More egregious is that he says to use 56 grams "of this mixture" per 2.25 kilograms of pork. Well, which mixture? If the most important thing is the nitrite/meat ratio, you have to use different weights of the sugar cure and the dextrose cure to achieve the same ratio for a given piece of meat. Does Ruhlman say which mixture? Nope.
It actually gets worse from there. In the bacon recipe, he writes that "[i]f your belly weighs between 3 and 5 pounds...it's fine to simplify the method by placing the belly in the Ziploc bag, adding 1/4 cup/30 grams of dry cure [Ed: which one??] along with [spices]" and then in literally the NEXT PARAGRAPH writes: "[o]ne 3- to 5-pound...slab pork belly, skin on, Basic Dry Cure...as necessary for dredging (about 1/4 cup/50 grams)." In the space of one paragraph, a quarter cup transforms from 30 grams to 50 grams. Moreover, it says to use this amount for a belly between 3 and 5 pounds; 5 pounds is 67% heavier than 3 pounds, which is, you know, a pretty significant difference. So on one end of the instructions (30 grams / 5 pounds) he's telling us to use 6 grams per pound, and on the other end (50 grams / 3 pounds) it's about 17 grams per pound. Factor in the lack of reference to which version of the dry cure to use, and you could have someone "following the recipe" who uses 3x more nitrites on a slab of bacon than another person, also "following the recipe."
Hey, maybe bacon is really forgiving and it doesn't really matter. But he doesn't actually SAY that anywhere. Instead he gives faux-precise instructions that function as a choose your own bacon adventure. And it does matter, at least according to the FDA. (Why? Because sodium nitrite inhibits botulism, which flourishes in the anaerobic environment found in, say, the smoker you're putting your bacon into.) The recommended level of pink salt is 1 ounce (28.35 grams) per 25 pounds of meat, or 1.134 grams per pound. (Google "how much sodium nitrite per pound of meat".) Ruhlman's sugar cure is 7.66% pink salt by weight and his dextrose cure is 6.02% pink salt by weight. If you use his suggestion of 56 grams of cure (let's go with the sugar cure to be generous) per five pounds of meat, that works out to 0.857 grams of pink salt per pound of meat -- below the FDA's recommendation. With all the other combinations ... forget it, you can figure it out, but trust that they're all messed up.
Wanna have your head explode? A small amount of Googling will lead you to a blog post Ruhlman made on his website in 2011, about a slab of bacon he cured, where he says to use cure equal to 5% of the weight of the meat. So, that's 23 grams per pound of meat -- a ratio way greater than any interpretation of what he wrote in his book. And he's explicit about using the sugar cure in the blog post, which means using 1.76 grams of pink salt per pound of meat -- well above the FDA's recommendation. It's absolutely maddening.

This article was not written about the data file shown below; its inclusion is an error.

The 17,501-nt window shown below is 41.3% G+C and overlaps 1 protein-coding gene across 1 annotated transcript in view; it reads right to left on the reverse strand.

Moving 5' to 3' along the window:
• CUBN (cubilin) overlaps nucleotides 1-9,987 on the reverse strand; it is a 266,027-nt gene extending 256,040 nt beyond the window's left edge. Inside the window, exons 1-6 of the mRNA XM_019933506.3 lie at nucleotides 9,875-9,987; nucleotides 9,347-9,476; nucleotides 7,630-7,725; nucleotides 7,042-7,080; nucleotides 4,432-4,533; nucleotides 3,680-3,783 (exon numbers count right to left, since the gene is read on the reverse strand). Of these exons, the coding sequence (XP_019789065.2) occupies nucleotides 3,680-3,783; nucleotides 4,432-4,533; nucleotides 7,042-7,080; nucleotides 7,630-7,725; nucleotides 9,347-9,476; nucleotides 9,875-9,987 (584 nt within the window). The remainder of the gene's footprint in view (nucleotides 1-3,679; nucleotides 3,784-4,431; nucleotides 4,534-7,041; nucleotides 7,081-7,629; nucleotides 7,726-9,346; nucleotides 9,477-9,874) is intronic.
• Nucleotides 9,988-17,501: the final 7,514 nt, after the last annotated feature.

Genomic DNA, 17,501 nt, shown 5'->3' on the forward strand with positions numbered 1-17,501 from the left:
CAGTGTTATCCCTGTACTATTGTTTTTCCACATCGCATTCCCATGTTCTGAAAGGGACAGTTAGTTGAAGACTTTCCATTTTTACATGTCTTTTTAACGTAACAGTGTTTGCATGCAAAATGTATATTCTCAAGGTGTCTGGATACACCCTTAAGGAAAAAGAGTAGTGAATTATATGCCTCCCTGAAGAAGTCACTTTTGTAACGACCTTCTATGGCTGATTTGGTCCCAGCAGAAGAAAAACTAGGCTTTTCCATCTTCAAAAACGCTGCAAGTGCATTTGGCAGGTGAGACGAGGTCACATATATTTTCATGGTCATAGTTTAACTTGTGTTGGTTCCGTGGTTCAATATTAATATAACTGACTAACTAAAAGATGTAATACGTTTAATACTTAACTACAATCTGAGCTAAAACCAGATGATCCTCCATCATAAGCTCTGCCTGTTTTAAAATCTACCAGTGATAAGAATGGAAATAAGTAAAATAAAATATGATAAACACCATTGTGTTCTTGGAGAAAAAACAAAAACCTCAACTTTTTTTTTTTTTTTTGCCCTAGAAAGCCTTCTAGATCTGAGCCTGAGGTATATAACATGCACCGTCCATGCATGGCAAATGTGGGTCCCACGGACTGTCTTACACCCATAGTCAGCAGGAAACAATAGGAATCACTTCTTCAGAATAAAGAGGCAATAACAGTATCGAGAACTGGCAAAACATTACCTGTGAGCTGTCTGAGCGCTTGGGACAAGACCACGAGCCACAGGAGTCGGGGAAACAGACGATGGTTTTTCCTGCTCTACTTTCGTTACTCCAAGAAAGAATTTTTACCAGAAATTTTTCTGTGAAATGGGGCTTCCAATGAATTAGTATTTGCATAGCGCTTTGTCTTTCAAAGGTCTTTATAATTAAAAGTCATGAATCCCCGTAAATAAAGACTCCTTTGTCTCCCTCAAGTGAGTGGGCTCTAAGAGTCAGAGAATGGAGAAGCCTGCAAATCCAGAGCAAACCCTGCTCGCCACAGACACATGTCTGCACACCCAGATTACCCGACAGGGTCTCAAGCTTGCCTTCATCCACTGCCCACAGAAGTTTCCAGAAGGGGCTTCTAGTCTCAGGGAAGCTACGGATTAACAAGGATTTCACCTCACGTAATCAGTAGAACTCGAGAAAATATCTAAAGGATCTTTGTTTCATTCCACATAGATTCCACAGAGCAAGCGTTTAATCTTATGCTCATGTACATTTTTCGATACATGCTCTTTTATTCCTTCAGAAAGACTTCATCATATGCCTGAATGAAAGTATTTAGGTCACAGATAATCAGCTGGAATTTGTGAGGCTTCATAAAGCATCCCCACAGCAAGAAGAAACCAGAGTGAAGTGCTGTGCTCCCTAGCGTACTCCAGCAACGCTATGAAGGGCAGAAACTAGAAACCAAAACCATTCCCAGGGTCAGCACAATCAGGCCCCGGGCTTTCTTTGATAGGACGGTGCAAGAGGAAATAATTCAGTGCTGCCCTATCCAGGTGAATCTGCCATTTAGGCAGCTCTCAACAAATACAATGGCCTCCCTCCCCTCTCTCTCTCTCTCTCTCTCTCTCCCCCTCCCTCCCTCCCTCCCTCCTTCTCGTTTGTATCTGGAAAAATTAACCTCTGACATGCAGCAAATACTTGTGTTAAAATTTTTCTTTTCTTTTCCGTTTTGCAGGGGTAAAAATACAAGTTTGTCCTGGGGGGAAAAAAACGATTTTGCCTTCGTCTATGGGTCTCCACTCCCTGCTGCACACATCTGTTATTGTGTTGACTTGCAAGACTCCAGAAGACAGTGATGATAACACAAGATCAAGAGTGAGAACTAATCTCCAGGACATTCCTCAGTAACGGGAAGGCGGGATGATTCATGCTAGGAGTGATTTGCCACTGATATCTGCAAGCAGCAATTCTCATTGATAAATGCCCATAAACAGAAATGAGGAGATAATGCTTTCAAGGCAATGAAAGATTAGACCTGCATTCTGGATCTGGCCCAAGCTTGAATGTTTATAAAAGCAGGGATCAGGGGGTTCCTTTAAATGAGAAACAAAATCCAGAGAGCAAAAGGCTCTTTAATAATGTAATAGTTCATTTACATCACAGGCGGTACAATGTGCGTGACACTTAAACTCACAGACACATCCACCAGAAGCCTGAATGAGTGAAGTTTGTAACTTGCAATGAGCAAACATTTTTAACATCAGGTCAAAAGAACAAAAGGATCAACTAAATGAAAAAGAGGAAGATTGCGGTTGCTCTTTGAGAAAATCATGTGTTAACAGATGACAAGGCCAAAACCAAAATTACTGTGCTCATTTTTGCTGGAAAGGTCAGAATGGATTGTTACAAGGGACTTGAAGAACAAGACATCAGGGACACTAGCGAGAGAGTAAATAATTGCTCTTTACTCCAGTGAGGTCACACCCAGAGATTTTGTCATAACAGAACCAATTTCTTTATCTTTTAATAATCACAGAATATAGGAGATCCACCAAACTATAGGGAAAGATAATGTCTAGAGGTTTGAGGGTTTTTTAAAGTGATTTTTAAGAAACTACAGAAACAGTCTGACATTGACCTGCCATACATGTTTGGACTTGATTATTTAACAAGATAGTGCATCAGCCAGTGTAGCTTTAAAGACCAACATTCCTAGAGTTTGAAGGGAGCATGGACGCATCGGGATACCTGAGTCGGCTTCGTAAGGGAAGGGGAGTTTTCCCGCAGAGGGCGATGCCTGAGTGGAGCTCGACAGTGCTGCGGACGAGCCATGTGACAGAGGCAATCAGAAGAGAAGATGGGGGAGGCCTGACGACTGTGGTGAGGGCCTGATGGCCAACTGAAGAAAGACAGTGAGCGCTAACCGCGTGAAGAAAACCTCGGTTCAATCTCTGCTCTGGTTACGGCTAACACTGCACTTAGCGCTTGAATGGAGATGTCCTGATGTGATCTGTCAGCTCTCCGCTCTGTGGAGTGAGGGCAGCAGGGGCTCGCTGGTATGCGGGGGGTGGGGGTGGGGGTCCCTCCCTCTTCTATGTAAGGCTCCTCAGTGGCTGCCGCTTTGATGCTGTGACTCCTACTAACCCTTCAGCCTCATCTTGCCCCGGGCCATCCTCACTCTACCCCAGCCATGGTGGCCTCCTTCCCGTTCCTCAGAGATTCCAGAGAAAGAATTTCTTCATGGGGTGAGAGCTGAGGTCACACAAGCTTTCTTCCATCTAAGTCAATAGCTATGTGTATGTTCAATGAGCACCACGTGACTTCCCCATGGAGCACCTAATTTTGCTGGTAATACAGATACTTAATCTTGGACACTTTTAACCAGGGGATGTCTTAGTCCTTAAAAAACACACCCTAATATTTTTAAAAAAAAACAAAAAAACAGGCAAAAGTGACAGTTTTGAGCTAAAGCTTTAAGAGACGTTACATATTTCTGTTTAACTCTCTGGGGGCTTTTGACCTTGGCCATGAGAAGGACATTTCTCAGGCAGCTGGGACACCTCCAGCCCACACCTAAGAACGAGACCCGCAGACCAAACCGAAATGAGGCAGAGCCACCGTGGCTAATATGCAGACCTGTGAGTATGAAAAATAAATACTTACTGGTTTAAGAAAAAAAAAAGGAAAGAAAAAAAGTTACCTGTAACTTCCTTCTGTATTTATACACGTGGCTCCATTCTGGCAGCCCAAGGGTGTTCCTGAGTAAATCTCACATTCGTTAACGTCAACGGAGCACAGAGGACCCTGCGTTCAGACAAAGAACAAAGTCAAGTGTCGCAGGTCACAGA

So, my bacon. After a week in the cure it wasn't looking great. Not much liquid had collected, still, and it hadn't firmed up the way it was supposed to. I threw in some more salt -- not cure -- and left it in the refrigerator for three more days. It was looking better by the time I put it on the smoker, and when I ate some I didn't die of food poisoning. So, that's the best thing I can say about this book: it didn't get me killed. Maybe my expectations were too high, but I have to say that this book has been a massive disappointment. I plan on continuing to go through it and maybe look into making some of the other recipes, but only with a whole lot of verification. And, like I said, it's written in an engaging style -- but if you actually want to learn reliable information and have solid recipes to follow, I can in no way recommend it.
Having said that the book is easy to read and the recipes are easy to follow. The writers did an excellent job of breaking down the recipes from chef-speak or industrial recipes to the normal kitchen. Some of the chef-speak and professional kitchen terminology did make it into the book. A good kitchen scale that reads in grams is essential. I found a few of the recipes questionable. For example, a dry cured aged ham that has no nitrite to cure or preserve it, too dangerous for me to consider. Really!?! A whole ham to cure at room temperature for months without protection from botulism? Salt percentages ranged from 2%-16% with no explanation why. Curing salt percentages ranged above and below USDA required values (for commercial producers of preserved foods) with no explanation.
What leads me to the conclusion that this is a book to be renamed "Flavoring Using Charcuterie Techniques" rather than its present title is that only a few recipes are indicated to store outside the refrigerator even after the food is technically preserved. Additionally, there is not enough of the science of food preservation (ancient methods mind you) for the reader to become self sufficient to create more than modest variations of the recipes included.
If you are interested in learning how to preserve food for the sake of preservation, then pass on this book. If you are interested in learning how to use food preservation techniques to increase the flavor and quality over industrially preserved food, then this book will provide many recipes for so doing. I am not a chef, or a book critic. I am an expert in my field of study. I am a home cook. May you make delicious food for your families.